Jenkins Creek pictured here is probably the easier stream to access. There were some fast runs as well as drop offs into deep pools in this creek, which would whole redeye bass, as well as Sun Perch. Casting up stream and letting a dry or nymph float through the deep runs would be deadly.

Little Bywy just on the Trace Parkway look so good I just had to give it a cast or two. I know the bass and sun perch were there, but on this day blue skies and cold temps kept them at bay.

Middle Bywy could be a bit more difficult to fish compared to the other streams because of its high banks. One would need to wade this stream in places to have success. The ideal tackle here would be the Little Jewel 10 ft. rod rigged with a nymph or dry. Catfish are abundant in all these streams and a red worm tipped on a size six hook will yield some nice channel catfish using the Little Jewel. As boys we always used a cane pole and red worms. Our cane pole will be replaced come summer with the Little Jewel and our 7 ½ ft. fly rods. I guess you could say we have moved up in the world of fishing.

 

My brother and I recently spent a rewarding Saturday scouting some of the scenic small streams that are found along the historic Natchez Trace Parkway in Mississippi. We decided to zero in on a few streams that flow along the Choctaw County stretch of the Trace. These streams years ago were a source of food for all those who lived near them. Today those who drive over the many bridges that cross all these streams seldom pay any attention to their beauty and what species of fish they whole. My brothers and I use to fish all these streams as boys when we lived in the area; now the streams are void of any fishing; how times have changed.

We wanted to spend the day to see which streams would be fishable in the summer when all the streams are flowing at their normal level. As you view the images below you will notice that the streams were somewhat stained and showed signs of some high water. Even with an elevation in water level we could see some excellent pocket water and drop offs that will be perfect to fish with the fly rod come summer.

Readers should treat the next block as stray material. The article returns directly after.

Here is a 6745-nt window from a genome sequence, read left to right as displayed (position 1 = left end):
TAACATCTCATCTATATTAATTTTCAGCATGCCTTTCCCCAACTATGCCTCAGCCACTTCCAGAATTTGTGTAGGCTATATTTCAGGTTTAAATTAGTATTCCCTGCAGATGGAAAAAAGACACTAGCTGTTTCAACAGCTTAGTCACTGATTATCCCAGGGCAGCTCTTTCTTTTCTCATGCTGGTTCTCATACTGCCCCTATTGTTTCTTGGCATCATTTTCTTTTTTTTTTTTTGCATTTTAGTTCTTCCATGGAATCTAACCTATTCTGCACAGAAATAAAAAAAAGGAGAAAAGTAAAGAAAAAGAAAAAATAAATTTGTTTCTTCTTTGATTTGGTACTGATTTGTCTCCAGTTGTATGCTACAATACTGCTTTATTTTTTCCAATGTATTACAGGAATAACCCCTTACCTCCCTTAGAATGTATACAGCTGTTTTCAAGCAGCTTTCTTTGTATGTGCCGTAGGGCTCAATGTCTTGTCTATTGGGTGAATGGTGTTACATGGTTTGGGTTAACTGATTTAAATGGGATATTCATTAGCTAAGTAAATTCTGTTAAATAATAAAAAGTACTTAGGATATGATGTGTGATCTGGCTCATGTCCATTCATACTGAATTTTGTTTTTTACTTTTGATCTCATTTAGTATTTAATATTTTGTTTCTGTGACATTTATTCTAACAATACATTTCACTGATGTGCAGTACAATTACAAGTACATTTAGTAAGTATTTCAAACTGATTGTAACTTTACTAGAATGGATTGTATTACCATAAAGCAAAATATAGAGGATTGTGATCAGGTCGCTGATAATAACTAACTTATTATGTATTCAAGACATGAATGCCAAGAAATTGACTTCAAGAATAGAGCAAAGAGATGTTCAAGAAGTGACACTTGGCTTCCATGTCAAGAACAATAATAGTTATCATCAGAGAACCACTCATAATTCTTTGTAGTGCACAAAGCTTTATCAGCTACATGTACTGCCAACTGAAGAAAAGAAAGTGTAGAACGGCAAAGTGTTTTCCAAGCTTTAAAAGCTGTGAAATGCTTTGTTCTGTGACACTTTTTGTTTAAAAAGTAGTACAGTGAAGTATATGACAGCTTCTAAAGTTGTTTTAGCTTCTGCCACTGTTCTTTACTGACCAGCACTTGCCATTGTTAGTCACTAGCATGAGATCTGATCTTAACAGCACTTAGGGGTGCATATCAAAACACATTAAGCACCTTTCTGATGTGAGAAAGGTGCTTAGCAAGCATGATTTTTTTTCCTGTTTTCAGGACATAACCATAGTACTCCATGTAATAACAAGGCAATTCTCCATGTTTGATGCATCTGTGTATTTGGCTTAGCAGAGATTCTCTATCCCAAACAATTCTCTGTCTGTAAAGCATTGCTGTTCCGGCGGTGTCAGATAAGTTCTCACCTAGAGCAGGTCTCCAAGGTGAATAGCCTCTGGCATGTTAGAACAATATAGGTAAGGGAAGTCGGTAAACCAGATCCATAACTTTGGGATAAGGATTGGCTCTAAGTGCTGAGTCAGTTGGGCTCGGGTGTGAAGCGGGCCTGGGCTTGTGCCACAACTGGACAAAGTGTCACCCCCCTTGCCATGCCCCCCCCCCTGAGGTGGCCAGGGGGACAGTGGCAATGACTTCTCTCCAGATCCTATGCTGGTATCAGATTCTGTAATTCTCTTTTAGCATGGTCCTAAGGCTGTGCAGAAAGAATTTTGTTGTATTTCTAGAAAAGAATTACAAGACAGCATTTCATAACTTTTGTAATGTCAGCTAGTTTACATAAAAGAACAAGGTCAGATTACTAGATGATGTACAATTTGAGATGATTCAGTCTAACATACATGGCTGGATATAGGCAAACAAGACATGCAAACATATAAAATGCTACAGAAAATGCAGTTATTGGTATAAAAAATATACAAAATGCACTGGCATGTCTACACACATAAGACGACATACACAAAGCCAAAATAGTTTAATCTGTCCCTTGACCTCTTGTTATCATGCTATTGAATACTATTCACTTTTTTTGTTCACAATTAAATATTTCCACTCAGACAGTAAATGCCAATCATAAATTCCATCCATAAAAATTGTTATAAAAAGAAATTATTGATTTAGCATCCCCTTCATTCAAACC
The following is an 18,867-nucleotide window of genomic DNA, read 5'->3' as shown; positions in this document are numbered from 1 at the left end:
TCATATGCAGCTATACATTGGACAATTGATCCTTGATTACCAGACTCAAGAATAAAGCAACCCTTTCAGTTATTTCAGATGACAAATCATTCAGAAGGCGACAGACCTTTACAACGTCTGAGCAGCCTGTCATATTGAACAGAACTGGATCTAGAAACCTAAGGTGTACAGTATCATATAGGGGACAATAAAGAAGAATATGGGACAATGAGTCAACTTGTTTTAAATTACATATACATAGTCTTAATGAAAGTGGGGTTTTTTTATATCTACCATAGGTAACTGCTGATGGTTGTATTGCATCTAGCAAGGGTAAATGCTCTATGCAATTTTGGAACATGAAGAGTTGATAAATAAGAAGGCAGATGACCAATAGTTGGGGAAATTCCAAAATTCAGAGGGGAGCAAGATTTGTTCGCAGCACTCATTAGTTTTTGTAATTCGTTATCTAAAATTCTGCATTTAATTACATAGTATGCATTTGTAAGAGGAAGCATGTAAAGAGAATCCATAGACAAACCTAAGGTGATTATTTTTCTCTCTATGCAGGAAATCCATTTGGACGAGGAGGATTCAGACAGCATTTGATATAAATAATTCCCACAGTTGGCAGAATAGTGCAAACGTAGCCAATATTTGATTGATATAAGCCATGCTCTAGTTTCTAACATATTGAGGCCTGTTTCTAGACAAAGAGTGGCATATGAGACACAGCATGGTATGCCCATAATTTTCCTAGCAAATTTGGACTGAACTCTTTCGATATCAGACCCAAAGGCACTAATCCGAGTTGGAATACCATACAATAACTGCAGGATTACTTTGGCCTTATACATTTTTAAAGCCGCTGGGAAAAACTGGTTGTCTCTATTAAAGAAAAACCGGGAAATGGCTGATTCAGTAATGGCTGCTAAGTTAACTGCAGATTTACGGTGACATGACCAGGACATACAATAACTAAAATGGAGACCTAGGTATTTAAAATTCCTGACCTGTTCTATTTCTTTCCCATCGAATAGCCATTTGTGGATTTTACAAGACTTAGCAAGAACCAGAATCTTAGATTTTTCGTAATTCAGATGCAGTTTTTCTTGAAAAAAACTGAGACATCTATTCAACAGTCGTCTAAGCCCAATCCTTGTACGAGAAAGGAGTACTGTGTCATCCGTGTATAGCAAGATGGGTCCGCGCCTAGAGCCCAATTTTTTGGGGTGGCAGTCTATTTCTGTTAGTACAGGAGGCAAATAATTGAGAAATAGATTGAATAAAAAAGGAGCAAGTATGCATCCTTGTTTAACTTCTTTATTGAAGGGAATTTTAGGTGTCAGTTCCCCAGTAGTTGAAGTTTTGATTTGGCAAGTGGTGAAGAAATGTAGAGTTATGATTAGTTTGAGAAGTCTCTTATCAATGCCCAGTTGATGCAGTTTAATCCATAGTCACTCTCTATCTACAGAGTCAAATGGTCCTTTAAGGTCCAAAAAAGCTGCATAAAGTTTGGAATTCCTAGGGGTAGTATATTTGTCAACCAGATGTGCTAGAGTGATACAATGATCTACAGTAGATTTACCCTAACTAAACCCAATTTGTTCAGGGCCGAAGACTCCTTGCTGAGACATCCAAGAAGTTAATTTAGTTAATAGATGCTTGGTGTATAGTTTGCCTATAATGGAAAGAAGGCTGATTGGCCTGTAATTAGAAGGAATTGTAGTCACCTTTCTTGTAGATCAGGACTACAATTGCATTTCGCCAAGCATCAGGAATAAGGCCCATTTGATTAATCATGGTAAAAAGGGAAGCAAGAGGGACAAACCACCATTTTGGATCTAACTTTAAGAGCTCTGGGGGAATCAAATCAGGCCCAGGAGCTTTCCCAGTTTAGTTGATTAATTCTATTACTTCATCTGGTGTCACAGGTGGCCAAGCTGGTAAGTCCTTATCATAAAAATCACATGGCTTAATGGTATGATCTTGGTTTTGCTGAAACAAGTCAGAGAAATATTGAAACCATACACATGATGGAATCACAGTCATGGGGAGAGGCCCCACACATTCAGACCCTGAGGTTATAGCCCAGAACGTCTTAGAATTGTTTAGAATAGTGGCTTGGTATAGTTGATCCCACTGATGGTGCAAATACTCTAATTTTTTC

Big Sand the name of this stream was one we selected to fish come summer because of its easy access from its banks. We found some nice pocket holes along its banks.
Little Bywy creek is one of our favorites, and one we fished as boys; notice the inside cut bank, which is where Redeye Bass hang out in the summer months. A dry fly floated along the edge of the bank would get a reaction.
Jenkins Creek pictured here is probably the easier stream to access. There were some fast runs as well as drop offs into deep pools in this creek, which would whole redeye bass, as well as Sun Perch. Casting up stream and letting a dry or nymph float through the deep runs would be deadly.
Little Bywy just on the Trace Parkway look so good I just had to give it a cast or two. I know the bass and sun perch were there, but on this day blue skies and cold temps kept them at bay.
Middle Bywy could be a bit more difficult to fish compared to the other streams because of its high banks. One would need to wade this stream in places to have success. The ideal tackle here would be the Little Jewel 10 ft. rod rigged with a nymph or dry. Catfish are abundant in all these streams and a red worm tipped on a size six hook will yield some nice channel catfish using the Little Jewel. As boys we always used a cane pole and red worms. Our cane pole will be replaced come summer with the Little Jewel and our 7 ½ ft. fly rods. I guess you could say we have moved up in the world of fishing.